GLOBAL TO PERSONAL|
Change: A Catalyst for Transformation
The rock stars of science—notables including the real inventor of the World Wide Web, founders of Akamai and iRobot, and the leaders of the Human Genome Project—gathered earlier last year for a symposium at MIT called "Computation and the Transformation of Practically Everything." These uber intellectuals reflected on the evolution of the information age in the last century and discussed the transformations that new exciting research of this century will yield. To illustrate how far technology has come in recent history, a prominent scientist noted that the computational power of the computer that guided man to the moon was literally embodied in the Furby, an inexpensive robotic toy mass-produced ten years ago.
Computation has changed finance, commerce, politics, entertainment, architecture, biology, manufacturing, and, well...practically everything, these pioneers asserted. They also noted that each landmark change seems to be eclipsed by a greater change in succession. In 1999 the Human Genome Project made history when they sequenced a billion letters of human DNA in just one year. Ten years later biological researchers were able to sequence 125,000 billion letters in one year. And so it goes. We have experienced tremendous change in recent years, but more spectacular quantum changes undoubtedly lie ahead.
Changes to the Conventional Business Lifecycle
For businesses, this means change is a constant that necessitates we continually transform...or perish. Life is inherently cyclical, and businesses have a lifecycle as well. Traditionally it has been marked by introduction, growth, maturity and decline. Not surprisingly that lifecycle model has changed in recent years along with everything else. "Businesses have a shorter lifecycle due to globalization, increased competition and increased customer expectations," explains Adam Rapp, a marketing professor at The University of Alabama. "Consequently, firms must transform—move with greater speed and become leaner and more responsive. They need to see the market changes before they happen and keep a close eye on competition and customer demands. Firms need to be market-driving and not market-driven, be proactive and not reactive."
The best way to develop responsiveness is to become more customer-oriented, according to Rapp. "Firms need to remove cumbersome standard operating methods and entrenched attitudes and functions which often delay the implementation of much needed strategic change. In other words, remove bureaucratic hurdles and roadblocks to strategy implementation."
Starting from the End
Although decline marks the end of this conventional lifecycle, the end is also an opportunity for new beginnings and a new cycle of introduction, growth, maturity and decline. Elle Harrison, author of "Wild Courage—A Journey of Transformation for You and Your Business," says that decline or dying is an essential first step on the transformation journey. "It's the time to look at what is ending, what is changing and what/who you want to be going forward. Come back to what you love and follow that energy," she suggests. Although an obvious change in the working world may be the trigger for transformation, sometimes the call is more subtle—a longing for something more, a sense that you're not fulfilling your potential, a lack of purpose or meaning—the first stirrings of discontent.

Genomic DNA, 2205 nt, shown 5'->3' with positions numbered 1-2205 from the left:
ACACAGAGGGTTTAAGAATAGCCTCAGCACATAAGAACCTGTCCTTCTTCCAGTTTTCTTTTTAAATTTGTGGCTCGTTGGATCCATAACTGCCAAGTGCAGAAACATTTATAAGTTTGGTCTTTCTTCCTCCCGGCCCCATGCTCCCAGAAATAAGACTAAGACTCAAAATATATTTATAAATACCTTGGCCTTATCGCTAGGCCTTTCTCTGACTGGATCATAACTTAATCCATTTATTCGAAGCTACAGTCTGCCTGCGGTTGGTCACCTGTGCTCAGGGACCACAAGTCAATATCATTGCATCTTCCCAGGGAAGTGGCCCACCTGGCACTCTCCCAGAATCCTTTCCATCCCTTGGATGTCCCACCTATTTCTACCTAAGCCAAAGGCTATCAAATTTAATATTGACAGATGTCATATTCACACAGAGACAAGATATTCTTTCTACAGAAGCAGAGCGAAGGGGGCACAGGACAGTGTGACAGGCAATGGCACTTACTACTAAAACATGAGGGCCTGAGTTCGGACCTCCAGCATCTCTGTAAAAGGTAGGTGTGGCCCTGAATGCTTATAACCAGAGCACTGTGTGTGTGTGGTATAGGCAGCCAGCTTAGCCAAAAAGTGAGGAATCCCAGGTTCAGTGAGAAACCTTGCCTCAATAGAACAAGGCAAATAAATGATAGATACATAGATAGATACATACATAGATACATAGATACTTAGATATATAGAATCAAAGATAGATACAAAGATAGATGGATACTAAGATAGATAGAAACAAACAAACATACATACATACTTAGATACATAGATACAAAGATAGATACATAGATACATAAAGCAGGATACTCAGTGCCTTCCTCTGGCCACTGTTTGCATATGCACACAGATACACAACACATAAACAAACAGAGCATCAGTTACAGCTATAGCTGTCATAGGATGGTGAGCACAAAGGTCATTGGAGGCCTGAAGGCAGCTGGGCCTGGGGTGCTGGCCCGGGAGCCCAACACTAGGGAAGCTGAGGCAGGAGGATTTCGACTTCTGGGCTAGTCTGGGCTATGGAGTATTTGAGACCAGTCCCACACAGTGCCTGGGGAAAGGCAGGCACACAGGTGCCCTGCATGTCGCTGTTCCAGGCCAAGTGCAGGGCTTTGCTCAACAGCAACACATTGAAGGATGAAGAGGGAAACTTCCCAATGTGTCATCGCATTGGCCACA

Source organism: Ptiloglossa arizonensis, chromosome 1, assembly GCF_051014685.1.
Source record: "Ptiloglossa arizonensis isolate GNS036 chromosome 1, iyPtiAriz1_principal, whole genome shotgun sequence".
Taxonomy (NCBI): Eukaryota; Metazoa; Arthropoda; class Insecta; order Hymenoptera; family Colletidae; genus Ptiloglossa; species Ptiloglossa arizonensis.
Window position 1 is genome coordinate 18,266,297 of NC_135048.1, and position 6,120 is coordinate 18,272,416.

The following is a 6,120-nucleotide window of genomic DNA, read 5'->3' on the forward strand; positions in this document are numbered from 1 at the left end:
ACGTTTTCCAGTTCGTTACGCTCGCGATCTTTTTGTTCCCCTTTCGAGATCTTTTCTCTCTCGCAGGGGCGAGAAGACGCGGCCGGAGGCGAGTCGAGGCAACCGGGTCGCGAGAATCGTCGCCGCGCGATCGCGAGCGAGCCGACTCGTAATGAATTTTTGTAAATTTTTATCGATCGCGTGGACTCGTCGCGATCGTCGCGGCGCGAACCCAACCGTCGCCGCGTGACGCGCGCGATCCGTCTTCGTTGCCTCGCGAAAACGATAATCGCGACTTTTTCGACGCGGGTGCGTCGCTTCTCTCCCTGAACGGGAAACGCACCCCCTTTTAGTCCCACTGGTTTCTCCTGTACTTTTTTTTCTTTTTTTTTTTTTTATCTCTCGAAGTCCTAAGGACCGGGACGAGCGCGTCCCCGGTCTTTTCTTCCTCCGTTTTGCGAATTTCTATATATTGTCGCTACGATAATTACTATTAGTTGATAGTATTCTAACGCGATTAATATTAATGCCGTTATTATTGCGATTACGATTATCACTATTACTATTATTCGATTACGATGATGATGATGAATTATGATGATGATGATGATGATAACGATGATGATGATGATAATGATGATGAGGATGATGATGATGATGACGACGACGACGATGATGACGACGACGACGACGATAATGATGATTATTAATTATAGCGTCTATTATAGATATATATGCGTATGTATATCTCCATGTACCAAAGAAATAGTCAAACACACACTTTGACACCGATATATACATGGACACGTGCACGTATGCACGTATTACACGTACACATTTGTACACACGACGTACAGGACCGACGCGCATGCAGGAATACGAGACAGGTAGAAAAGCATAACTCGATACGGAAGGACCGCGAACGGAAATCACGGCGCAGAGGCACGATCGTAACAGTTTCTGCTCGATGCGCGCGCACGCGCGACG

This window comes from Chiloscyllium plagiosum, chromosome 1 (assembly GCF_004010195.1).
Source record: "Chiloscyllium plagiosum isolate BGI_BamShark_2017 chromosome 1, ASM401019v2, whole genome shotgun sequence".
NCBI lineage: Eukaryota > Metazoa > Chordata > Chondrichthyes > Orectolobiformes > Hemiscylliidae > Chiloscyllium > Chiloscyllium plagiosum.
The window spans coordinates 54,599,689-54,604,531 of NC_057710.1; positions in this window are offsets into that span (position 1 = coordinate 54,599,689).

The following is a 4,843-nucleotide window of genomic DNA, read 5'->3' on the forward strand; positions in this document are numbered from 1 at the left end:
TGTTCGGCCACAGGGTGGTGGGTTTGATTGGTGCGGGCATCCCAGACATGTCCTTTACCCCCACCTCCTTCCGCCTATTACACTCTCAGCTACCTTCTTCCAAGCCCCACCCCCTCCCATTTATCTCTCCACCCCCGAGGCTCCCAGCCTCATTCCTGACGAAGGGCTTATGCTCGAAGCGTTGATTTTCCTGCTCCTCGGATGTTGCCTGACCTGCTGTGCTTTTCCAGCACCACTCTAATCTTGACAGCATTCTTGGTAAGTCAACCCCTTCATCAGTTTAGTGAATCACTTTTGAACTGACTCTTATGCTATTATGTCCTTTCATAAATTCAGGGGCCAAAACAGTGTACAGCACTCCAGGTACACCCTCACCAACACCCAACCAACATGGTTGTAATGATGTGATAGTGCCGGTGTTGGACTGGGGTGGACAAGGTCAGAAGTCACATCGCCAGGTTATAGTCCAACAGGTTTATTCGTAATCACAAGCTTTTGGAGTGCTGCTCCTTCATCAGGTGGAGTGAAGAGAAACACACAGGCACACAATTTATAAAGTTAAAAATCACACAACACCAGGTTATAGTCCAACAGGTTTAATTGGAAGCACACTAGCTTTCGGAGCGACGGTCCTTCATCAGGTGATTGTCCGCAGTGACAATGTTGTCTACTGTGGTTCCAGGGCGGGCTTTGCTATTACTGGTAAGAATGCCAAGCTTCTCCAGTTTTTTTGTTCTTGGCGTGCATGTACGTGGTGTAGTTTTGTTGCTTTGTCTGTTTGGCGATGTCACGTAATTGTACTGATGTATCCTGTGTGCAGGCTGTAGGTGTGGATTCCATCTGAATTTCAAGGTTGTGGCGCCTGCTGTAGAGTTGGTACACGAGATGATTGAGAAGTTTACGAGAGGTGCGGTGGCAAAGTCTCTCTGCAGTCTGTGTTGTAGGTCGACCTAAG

An international leadership coach, her passion is guiding leaders and organizations through change so that they can find purpose and meaning in their work. Departing from conventional business leadership ideology, Harrison instead explores the six qualities of dying, stillness, intuition, wildness, vulnerability and surrender relative to the transformation journey.
The Journey of Transformation
Harrison says that dying to old habits and identities is the first step because it creates space for something new to emerge. "It leads to an empty, in-between space where you can learn to trust stillness and wait attentively and patiently for the new world to take form. Intuition offers guidance through the murkiness of change, leading the way into new possibilities and new life. Wildness helps you break free of old rules, beliefs and habits that were limiting your creativity and authenticity. Vulnerability, the willingness to feel and share feelings, creates a deeper sense of trust and community. And surrender? Surrender is the current running through all these qualities. Letting go of the need to control and direct life opens the way for radically new solutions to emerge."
Harrison stresses that it's important to ask yourself the big questions in order to find the solutions. "Take the time to ask yourself what you do best and how you can bring that into the world—what are my gifts, what are my passions, what can I contribute to the bigger story?" She also reminds us to also trust the stillness, seeing it as a gateway into deeper change. "Give yourself time to answer these questions. Purposefully engage your intuition, listen and be open. As you discover the answers, commit to them. And then surrender—let life show you the way."
At first it may be difficult to trust your intuition because it taps into the mystery of life, some function of unconscious perception that we will likely never understand. It is by its very nature difficult to define—it's not concrete, rational or measurable. But some of the greatest scientific intellectuals in human history sing its praises. Albert Einstein, who would have likely been a keynote speaker at MIT's recent symposium if he were alive, said, "The intuitive mind is a sacred gift and the rational mind is a faithful servant. We have created a society that honors the servant and has forgotten the gift...The only real valuable thing is intuition."